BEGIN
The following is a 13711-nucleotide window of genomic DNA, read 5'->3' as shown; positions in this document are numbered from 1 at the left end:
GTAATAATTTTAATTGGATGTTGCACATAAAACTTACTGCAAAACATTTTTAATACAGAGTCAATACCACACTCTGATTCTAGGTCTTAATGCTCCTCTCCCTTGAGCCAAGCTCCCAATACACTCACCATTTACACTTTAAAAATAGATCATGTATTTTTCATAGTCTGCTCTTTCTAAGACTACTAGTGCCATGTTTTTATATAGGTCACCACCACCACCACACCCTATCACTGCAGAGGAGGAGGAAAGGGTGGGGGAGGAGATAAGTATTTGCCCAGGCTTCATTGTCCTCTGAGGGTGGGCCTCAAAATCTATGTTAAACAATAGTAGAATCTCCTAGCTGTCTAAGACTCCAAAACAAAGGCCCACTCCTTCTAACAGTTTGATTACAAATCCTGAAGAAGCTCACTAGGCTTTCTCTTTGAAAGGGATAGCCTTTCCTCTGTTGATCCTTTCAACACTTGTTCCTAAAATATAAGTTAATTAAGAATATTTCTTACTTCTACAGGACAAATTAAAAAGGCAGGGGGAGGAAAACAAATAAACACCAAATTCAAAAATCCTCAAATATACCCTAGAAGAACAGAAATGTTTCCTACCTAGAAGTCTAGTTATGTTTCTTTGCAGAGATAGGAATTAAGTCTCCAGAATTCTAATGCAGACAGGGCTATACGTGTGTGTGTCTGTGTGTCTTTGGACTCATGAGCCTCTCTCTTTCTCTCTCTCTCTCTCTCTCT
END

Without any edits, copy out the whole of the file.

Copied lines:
The following is a 13711-nucleotide window of genomic DNA, read 5'->3' as shown; positions in this document are numbered from 1 at the left end:
GTAATAATTTTAATTGGATGTTGCACATAAAACTTACTGCAAAACATTTTTAATACAGAGTCAATACCACACTCTGATTCTAGGTCTTAATGCTCCTCTCCCTTGAGCCAAGCTCCCAATACACTCACCATTTACACTTTAAAAATAGATCATGTATTTTTCATAGTCTGCTCTTTCTAAGACTACTAGTGCCATGTTTTTATATAGGTCACCACCACCACCACACCCTATCACTGCAGAGGAGGAGGAAAGGGTGGGGGAGGAGATAAGTATTTGCCCAGGCTTCATTGTCCTCTGAGGGTGGGCCTCAAAATCTATGTTAAACAATAGTAGAATCTCCTAGCTGTCTAAGACTCCAAAACAAAGGCCCACTCCTTCTAACAGTTTGATTACAAATCCTGAAGAAGCTCACTAGGCTTTCTCTTTGAAAGGGATAGCCTTTCCTCTGTTGATCCTTTCAACACTTGTTCCTAAAATATAAGTTAATTAAGAATATTTCTTACTTCTACAGGACAAATTAAAAAGGCAGGGGGAGGAAAACAAATAAACACCAAATTCAAAAATCCTCAAATATACCCTAGAAGAACAGAAATGTTTCCTACCTAGAAGTCTAGTTATGTTTCTTTGCAGAGATAGGAATTAAGTCTCCAGAATTCTAATGCAGACAGGGCTATACGTGTGTGTGTCTGTGTGTCTTTGGACTCATGAGCCTCTCTCTTTCTCTCTCTCTCTCTCTCTCT